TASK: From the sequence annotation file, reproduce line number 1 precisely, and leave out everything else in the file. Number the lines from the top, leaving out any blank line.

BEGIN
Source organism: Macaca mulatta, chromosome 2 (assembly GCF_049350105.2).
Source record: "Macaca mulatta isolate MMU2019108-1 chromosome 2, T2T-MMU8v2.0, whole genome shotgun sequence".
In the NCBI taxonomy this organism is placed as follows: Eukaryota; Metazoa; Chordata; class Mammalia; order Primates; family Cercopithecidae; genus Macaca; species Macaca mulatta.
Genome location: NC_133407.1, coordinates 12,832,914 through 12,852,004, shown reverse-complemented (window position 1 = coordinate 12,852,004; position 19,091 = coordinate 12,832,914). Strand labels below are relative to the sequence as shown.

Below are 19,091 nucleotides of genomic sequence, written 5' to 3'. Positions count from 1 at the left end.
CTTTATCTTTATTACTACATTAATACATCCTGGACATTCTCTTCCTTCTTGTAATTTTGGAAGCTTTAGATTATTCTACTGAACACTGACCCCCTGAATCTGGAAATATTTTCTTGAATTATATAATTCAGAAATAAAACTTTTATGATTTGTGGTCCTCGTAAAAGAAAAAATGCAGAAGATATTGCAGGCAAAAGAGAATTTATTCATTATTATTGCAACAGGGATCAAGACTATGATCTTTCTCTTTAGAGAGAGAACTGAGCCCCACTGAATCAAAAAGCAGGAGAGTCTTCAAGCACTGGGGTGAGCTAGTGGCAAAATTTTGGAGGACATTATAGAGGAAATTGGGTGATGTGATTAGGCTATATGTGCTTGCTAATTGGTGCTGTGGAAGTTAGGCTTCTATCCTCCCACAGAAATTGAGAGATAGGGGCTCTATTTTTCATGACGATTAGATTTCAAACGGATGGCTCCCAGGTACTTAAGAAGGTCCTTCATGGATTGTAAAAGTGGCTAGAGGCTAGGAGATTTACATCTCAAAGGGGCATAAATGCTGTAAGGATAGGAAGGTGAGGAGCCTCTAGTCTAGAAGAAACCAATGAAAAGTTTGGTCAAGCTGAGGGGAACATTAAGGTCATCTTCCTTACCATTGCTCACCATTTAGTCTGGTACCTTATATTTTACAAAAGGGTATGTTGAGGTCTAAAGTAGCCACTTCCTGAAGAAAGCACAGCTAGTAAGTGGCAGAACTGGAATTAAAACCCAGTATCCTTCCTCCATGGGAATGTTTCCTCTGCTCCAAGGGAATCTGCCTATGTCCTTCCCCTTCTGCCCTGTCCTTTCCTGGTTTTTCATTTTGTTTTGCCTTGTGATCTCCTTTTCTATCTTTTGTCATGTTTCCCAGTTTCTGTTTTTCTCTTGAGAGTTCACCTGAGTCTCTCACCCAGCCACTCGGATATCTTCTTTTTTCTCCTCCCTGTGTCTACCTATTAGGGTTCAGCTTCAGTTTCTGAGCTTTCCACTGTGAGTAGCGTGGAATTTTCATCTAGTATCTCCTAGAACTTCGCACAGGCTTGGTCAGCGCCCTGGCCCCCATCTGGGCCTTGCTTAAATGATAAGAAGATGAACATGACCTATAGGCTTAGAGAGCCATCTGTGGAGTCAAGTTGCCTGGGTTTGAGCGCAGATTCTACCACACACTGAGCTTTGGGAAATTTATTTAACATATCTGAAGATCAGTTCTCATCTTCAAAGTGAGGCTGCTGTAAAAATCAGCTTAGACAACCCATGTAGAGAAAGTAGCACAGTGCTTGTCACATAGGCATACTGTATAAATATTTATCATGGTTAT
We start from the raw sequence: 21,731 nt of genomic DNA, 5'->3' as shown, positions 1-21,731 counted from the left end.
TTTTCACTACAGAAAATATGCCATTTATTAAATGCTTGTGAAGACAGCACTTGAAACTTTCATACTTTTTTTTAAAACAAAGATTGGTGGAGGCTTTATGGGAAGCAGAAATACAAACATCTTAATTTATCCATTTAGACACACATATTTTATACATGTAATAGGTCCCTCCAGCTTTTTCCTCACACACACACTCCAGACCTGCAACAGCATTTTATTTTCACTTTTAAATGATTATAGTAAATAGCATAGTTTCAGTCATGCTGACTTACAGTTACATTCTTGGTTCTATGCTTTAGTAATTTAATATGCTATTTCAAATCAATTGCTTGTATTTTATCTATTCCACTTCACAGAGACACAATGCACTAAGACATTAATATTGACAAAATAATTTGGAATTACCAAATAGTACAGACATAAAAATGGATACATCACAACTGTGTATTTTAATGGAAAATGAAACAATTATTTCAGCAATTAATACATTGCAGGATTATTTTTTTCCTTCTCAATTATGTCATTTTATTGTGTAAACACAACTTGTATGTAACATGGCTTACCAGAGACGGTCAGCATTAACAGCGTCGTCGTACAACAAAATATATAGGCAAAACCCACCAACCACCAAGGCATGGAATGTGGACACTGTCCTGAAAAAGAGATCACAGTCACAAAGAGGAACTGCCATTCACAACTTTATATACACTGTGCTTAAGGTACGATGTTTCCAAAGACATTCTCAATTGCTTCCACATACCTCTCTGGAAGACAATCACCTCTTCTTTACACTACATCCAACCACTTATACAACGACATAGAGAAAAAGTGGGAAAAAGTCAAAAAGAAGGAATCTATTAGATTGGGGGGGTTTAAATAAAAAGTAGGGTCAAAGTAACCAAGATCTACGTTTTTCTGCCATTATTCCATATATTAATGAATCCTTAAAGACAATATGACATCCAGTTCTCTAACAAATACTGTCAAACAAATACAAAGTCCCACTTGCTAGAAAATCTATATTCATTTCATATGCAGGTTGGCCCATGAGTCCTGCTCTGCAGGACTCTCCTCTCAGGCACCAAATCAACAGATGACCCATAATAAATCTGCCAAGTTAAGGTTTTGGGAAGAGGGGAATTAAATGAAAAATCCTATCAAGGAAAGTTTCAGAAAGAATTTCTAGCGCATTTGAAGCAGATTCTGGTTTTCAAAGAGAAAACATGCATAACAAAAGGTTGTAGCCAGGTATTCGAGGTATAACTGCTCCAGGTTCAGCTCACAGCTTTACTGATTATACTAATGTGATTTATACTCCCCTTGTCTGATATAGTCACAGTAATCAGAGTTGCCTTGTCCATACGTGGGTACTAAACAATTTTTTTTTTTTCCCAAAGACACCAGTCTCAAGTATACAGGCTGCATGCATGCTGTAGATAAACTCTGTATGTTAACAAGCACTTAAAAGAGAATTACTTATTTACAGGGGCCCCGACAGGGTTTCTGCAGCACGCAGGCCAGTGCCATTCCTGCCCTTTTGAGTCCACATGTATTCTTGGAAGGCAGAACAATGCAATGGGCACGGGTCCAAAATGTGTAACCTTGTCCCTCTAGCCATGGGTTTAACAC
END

Source organism: Macaca mulatta, chromosome 2 (assembly GCF_049350105.2).